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      Preparation
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    Coal

Physical Properties of Amorphous Carbon





Specific Heat

Like that of diamond and graphite, the specific heat of amorphous carbon is variable and increases with temperature. In accordance, however, with its lower density the specific heat of amorphous carbon is greater.at corresponding temperature than that of graphite or diamond. The following results were obtained by Wigand:

Density.Specific Heat.Temperature
Diamond.3.5180.112810.7
Graphite.2.250.160410.8
Gas-carbon1.8850.204024.68


Earlier investigations on the specific heat of amorphous carbon were made by Regnault (from 1840), Bettendorff and Wiillner3 (1868), and Weber (1875). Dewar obtained the value 0.3145 for gas-carbon for the temperature interval 20°-1040°, and Kunz has measured the specific heat of wood-charcoal at various temperatures and calculated the following interpolation formula, which applies to all temperatures between 400° and 1300°.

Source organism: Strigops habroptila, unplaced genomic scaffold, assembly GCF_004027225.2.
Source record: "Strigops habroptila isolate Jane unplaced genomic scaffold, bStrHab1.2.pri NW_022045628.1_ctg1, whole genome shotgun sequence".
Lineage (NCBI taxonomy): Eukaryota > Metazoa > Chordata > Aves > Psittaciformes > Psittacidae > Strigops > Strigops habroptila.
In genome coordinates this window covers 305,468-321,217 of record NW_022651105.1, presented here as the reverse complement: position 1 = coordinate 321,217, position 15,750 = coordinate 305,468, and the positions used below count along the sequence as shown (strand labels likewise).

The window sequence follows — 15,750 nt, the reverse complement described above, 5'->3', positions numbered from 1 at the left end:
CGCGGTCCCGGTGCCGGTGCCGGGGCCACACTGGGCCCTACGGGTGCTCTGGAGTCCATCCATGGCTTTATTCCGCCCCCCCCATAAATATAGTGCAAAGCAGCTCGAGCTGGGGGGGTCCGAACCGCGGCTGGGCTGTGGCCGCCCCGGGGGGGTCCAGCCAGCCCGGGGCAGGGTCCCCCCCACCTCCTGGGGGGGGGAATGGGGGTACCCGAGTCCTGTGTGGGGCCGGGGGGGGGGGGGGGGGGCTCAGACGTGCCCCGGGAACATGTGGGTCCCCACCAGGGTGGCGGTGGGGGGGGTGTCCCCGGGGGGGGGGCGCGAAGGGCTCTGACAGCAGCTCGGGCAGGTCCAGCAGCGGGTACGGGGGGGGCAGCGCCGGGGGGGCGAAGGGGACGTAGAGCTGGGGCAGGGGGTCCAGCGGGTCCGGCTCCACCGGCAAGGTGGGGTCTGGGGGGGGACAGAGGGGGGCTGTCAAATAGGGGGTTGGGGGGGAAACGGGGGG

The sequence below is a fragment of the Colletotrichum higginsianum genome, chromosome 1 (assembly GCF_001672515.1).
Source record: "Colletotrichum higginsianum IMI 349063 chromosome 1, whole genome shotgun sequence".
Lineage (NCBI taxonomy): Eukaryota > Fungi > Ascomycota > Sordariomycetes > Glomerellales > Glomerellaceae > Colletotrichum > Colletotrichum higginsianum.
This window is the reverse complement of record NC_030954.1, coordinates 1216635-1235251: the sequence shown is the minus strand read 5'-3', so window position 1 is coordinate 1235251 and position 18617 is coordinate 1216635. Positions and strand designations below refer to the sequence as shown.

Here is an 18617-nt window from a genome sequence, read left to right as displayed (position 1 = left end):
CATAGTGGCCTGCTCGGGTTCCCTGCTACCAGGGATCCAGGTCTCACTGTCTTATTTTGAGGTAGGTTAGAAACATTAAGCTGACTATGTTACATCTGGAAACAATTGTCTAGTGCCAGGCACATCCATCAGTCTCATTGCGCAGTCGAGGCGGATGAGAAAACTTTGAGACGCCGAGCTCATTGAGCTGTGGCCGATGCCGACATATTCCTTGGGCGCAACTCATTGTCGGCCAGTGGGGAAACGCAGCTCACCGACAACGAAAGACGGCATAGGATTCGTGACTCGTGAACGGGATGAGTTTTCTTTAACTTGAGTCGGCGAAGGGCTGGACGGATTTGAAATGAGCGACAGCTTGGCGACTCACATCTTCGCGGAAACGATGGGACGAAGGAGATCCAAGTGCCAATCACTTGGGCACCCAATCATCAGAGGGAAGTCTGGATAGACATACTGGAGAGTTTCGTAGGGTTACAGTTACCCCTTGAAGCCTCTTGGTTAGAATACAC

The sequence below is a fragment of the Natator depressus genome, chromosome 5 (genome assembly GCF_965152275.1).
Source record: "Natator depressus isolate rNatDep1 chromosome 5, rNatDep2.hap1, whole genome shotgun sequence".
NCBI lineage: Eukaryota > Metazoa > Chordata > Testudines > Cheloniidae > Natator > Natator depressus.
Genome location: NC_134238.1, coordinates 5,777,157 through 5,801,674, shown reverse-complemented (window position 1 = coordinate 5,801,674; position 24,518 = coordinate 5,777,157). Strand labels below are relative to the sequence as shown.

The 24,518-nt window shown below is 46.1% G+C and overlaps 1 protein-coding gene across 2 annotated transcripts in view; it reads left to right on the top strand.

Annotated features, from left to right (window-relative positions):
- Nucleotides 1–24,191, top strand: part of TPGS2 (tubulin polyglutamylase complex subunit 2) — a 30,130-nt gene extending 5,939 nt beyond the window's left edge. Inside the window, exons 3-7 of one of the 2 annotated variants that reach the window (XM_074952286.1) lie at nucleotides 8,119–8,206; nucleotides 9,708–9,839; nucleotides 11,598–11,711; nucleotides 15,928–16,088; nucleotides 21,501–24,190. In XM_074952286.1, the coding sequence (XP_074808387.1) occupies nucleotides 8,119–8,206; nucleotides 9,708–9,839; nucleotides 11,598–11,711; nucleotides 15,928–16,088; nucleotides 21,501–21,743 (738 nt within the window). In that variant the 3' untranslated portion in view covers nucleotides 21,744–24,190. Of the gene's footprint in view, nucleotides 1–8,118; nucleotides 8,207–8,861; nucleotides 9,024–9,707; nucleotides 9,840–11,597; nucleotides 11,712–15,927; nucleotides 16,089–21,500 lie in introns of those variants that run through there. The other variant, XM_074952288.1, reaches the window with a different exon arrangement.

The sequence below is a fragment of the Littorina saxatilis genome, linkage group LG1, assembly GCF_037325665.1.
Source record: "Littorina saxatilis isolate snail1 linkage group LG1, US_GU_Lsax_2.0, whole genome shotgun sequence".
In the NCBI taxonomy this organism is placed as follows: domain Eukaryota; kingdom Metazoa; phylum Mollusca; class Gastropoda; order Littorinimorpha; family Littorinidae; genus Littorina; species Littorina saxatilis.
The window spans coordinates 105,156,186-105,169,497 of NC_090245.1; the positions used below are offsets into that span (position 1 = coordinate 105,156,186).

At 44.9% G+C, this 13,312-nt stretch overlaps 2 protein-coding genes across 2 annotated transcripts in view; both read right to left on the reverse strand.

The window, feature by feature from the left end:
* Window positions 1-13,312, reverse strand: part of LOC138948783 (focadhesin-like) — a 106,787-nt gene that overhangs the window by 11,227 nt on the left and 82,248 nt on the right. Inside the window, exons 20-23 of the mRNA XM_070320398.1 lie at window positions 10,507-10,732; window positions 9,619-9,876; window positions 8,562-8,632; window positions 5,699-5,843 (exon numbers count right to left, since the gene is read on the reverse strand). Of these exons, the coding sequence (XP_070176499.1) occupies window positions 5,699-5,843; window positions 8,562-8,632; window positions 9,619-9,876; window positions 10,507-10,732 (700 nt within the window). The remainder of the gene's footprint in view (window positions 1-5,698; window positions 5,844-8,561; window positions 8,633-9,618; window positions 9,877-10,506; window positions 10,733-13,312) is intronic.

S = 0.2143 + 0.1436×10-3t – 0.1975×10-8t2.


Conductivity for Heat and Electricity

The conductivity for heat of gas-carbon, which is fifteen times as "great as that of coal, is 0.0103; i.e. the amount of heat that passes in one second from one surfaceTto the other of a uniform plate of 1 sq. cm. area and 1 cm. thick, there being 1° C. temperature difference between the two surfaces, would heat 0.0103 gram of water 1° C.

The electric conductivity of gas-carbon resembles that of graphite; its value at 0° C. is 0.0145×104. Von Streintz has investigated the electric conductivity of compressed lampblack, and found that it increases with rising temperature between -77° C. and 12° C., like that of an electrolyte; but Dewar and Fleming have shown that the conductivity of electric-light filaments below the temperature of liquid air ( -182°) is similar to that of metals, i.e. it decreases with rising temperature. The conductivities of electric-light filaments are, according to Dewar and Fleming:

at -182° C. λ = 0.0235×104
at -100° C. λ = 0.0241×104
at 18.9° C. λ = 0.0252×104

It has been found by Moore that the thermoelectric properties of amorphous carbon vary with temperature, and depend on the raw material used and its treatment. Consequently it is inferred that amorphous carbon is not a single, definite substance.
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